Strangely, after living it up this weekend with gluten, my joint pain has arrived within a couple of days.  Brain fog was fairly immediate.    I was also rather pissy for a few days — and that’s not like me.  It was very hard to overcome.

I’ve been experimenting with meds.  I have been off of Zoloft [an antidepressant my primary gave me for muscle weakness/fatigue] for two months.  I have been off of low dose naltrexone for a couple of weeks.  Due to the nerve pain returning last night, I am going to make haste to get a refill on my prescription today.  Strangely, I have read that LDN is used to help manage Celiac Disease [which is an autoimmune condition and not a “food allergy.”]  Is the nerve pain tied into the diet I enjoyed a few days ago or is it a result of the lack of LDN?  I don’t know.  I’m not playing with it, though.

At any rate, the past few days have given me a new appreciation for people who have Celiac Disease — even just selecting things to eat in a restaurant.   I thought it would be easier than this.  I thought it would simply be “don’t eat bread” and “don’t eat pasta.”  Period.  It’s trickier than that. I’ve also read about people who are incredibly sensitive and have been “cross contaminated.”  Maybe a little flour sprinkled  on someone’s chicken breast because it was next to the order that was being breaded or battered?  Then there is the knee-jerk reaction to order ice cream with cookies in it.  Then there’s the croutons on salads.  Then there’s the fear that if you ask for them without croutons that they’ll put them on by mistake and try to pick them off.   Then after a couple of bad experiences — and the bad experiences can bring symptoms for days or weeks – then who can trust dining out again?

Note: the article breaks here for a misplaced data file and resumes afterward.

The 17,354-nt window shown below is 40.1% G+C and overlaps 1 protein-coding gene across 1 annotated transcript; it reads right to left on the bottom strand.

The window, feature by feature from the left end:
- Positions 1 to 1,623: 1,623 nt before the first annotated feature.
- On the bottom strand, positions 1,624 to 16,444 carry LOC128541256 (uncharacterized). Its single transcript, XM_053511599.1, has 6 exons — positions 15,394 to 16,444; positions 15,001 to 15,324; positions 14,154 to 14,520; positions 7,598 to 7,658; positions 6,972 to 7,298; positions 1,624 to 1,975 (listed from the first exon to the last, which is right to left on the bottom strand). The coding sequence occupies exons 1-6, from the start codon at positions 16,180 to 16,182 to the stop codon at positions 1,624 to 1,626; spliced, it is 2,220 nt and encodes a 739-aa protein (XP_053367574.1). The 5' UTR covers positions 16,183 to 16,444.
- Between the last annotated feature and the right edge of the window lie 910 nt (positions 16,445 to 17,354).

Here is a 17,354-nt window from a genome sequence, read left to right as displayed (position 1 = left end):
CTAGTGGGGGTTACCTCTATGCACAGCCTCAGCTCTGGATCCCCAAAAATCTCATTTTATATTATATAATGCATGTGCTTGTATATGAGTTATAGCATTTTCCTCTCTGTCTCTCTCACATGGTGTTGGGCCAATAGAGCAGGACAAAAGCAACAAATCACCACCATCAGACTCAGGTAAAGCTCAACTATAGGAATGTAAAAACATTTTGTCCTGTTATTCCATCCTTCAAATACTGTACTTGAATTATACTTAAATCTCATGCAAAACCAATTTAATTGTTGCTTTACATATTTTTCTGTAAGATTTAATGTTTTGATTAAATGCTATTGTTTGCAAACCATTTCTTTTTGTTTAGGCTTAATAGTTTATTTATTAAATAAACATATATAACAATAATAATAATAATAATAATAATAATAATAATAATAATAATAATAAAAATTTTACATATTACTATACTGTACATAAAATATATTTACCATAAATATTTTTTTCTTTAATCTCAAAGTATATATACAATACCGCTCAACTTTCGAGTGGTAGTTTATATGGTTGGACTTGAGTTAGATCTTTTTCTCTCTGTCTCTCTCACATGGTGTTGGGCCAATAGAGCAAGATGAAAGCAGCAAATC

So while I said I sort of hope this is Celiac, please know that I’m not intentionally impugning the difficult lifestyle of someone with the condition.  But I am trying to think “positive.”

 


9 responses to “The Diagnostic World Continues — Celiac Disease

  1. Lymed Out says:

    I hear ya! I was tested negative for celiac, but many people are gluten intolerant. I just wrote a blog about the whole30. Please read this! if not, you need to buy the book! http://lymedout.wordpress.com/2012/08/16/the-whole30-program-and-the-paleo-way-of-life/